- Hurricane Maria - Sep 2017
- Hurricane Matthew - Sep 2016
- Caribbean: Drought - 2015-2017
- Hurricane Tomas - Oct 2010
- Caribbean: Drought - Feb 2010
- Influenza A (H1N1) Pandemic - Apr 2009
- Caribbean: Earthquake - Nov 2007
- Hurricane Dean - Aug 2007
- Caribbean: Hurricane Emily - Jul 2005
- Hurricane Ivan - Sep 2004
Countries in the Latin America and the Caribbean (LAC) region experience a range of natural hazards, including droughts, earthquakes, floods, forest fires, hurricanes, landslides, tsunamis, and volcanoes. El Niño and La Niña, extreme phases of natural climate cycles, periodically exacerbate the impacts of hydrometeorological events in the LAC region. Unplanned urban expansion, environmental degradation, and poor land-use management also increase populations’ vulnerability to natural hazards.
Latin America and the Caribbean is a diverse region and does not follow a single pattern of development. This Report is separated into two volumes which share the same narrative: the Regional Human Development Report – the first volume – covers the entire region, while deepening the analysis on Latin America; and this current Caribbean Human Development Report – the second volume – approaches the multidimensional challenges of sustainable development and human progress taking into consideration the particularities of the Caribbean.
Published on July 27, 2015 by Julia Rawlins-Bentham
The Department of Emergency Management will continue to monitor and keep the public informed of any updates surrounding the Kick ‘em Jenny underwater volcano though the alert level has been reduced to yellow.
The Seismic Research Centre of the University of the West Indies said yesterday that activity levels at the underwater volcano had reduced significantly, resulting in a downgrading of the alert level.
Message: Changed Alert Level at Kick ‘em Jenny Submarine Level – Orange Alert
Advice for disaster risk reduction specialists and protected area managers on how best to use protected area systems as effective buffers, to prevent natural hazards from developing into unnatural disasters
Nigel Dudley, Camille Buyck, Naoya Furuta, Claire Pedrot, Fabrice Renaud and Karen Sudmeier-Rieux
Countries in Latin America and the Caribbean (LAC) experience a range of natural hazards, including earthquakes, hurricanes, floods, tsunamis, landslides, volcanoes, forest fires, and droughts. El Niño and La Niña, extreme phases of natural climate cycles, periodically exacerbate the impacts of hydrometeorological events in the LAC region.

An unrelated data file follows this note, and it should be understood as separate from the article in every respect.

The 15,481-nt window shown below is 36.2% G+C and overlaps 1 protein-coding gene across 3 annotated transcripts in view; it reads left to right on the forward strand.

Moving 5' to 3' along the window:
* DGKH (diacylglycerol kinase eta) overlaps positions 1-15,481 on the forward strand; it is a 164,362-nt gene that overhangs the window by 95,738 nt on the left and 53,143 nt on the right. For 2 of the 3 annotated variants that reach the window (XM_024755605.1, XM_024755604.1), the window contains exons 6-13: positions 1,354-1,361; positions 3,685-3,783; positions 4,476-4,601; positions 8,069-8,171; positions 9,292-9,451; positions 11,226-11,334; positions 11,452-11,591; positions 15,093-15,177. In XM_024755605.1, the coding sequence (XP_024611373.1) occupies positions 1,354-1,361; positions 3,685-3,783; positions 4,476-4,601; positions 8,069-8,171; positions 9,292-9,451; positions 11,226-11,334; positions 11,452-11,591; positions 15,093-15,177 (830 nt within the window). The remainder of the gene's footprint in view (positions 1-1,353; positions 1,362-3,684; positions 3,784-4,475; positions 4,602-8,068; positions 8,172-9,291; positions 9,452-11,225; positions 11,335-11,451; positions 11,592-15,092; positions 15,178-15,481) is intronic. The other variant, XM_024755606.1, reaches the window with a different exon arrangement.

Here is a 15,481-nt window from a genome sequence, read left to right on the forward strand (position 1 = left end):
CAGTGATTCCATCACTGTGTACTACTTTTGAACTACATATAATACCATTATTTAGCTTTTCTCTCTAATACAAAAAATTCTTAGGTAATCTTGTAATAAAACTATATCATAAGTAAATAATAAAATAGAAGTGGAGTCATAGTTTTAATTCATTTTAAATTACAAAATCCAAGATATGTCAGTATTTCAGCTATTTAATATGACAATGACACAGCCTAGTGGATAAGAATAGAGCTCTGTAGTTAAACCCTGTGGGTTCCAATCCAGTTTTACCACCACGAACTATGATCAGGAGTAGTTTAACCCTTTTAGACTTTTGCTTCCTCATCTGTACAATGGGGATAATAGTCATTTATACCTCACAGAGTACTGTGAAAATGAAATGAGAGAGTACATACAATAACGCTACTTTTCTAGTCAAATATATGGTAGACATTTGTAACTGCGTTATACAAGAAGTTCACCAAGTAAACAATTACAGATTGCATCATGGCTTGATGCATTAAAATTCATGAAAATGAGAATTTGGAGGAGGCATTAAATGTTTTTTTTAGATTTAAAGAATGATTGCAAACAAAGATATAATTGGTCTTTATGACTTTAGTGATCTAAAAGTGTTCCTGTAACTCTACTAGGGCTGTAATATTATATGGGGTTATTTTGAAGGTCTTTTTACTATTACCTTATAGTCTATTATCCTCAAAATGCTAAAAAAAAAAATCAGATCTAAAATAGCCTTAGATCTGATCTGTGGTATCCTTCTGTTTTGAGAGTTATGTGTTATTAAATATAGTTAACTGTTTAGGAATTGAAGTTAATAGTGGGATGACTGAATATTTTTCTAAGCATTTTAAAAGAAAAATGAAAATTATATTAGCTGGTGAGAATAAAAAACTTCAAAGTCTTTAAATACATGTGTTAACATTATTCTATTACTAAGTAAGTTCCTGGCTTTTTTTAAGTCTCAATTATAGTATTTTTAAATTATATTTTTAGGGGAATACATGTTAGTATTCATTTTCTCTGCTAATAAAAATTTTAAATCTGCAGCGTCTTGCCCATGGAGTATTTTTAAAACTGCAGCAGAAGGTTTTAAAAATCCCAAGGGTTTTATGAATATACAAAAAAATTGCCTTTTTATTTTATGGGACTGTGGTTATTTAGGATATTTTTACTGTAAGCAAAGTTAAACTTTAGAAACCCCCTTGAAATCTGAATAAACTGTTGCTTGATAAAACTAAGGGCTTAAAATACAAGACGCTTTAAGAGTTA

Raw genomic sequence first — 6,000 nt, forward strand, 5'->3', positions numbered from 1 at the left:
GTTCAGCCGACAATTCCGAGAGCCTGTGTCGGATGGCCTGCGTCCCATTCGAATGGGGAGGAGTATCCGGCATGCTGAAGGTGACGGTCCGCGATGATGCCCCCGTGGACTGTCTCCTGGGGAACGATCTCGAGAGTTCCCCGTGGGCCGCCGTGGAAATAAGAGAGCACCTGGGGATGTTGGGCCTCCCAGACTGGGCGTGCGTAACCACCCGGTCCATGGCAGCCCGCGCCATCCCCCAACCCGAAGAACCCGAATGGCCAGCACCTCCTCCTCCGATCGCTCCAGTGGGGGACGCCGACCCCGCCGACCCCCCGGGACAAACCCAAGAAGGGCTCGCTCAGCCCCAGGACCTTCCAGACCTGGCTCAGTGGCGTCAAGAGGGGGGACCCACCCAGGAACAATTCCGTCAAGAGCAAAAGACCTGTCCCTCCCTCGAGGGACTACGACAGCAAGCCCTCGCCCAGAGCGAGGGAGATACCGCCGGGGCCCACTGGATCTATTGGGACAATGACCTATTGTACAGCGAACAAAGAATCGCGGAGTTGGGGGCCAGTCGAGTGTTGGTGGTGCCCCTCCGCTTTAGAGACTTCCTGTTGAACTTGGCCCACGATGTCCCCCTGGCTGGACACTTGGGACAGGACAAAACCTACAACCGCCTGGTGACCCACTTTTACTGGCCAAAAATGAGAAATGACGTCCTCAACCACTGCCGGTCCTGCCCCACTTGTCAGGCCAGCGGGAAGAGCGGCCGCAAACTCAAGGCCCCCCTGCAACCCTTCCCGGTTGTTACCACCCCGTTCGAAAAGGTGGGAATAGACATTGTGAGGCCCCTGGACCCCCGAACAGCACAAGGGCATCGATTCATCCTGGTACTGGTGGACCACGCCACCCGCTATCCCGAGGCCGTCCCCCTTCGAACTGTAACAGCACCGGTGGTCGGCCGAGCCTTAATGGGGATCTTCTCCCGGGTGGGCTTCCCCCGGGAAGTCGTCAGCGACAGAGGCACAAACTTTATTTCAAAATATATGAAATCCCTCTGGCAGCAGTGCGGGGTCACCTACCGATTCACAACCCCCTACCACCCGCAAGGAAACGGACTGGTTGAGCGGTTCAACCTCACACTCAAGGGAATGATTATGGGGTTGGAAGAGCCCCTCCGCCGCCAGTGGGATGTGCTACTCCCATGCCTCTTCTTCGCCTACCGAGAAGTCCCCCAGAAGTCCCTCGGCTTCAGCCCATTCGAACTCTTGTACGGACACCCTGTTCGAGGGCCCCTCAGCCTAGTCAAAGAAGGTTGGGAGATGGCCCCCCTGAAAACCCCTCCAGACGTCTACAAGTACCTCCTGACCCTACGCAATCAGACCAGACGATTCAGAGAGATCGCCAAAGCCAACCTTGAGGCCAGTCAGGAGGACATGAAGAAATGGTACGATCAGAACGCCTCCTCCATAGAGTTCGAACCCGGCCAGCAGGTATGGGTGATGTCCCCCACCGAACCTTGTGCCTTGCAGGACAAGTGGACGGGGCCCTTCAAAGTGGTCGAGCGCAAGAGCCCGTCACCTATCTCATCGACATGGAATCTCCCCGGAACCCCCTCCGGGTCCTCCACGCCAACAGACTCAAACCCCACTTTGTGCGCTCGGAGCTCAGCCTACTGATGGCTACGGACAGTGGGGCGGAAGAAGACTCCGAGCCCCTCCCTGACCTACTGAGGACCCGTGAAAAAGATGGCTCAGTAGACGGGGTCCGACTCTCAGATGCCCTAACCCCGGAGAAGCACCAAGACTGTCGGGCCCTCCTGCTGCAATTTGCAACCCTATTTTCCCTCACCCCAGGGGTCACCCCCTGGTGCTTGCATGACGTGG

Environmental degradation and poor land-use management also increase populations’ vulnerability to natural hazards.
The activities proposed hereafter are still subject to the adoption of the financing decision ECHO/WWD/BUD/2013/01000
Qué es UNDAC?
La Evaluacion y Coordinacion ante Desastres de las Naciones Unidas (UNDAC, para su siglas en ingles) es parte del sistema internacional de respuesta a emergencias repentinas.
UNDAC fue creado en 1993. Es diseñado para apoyar a las Naciones Unidas y los gobiernos de paises afectados por desastres durante la primer fase de una emergencia repentina. Ademas, UNDAC apoya en la coordinación de la llegada de socorro internacional al nivel nacional y/o al sitio de la emergencia.
Map English version
What is UNDAC?
The United Nations Disaster Assessment and Coordination (UNDAC) is part of the international emergency response system for sudden-onset emergencies.
UNDAC was created in 1993. It is designed to help the United Nations and governments of disaster-affected countries during the first phase of a sudden-onset emergency. UNDAC also assists in the coordination of incoming international relief at national level and/or at the site of the emergency.
Mapa versión en español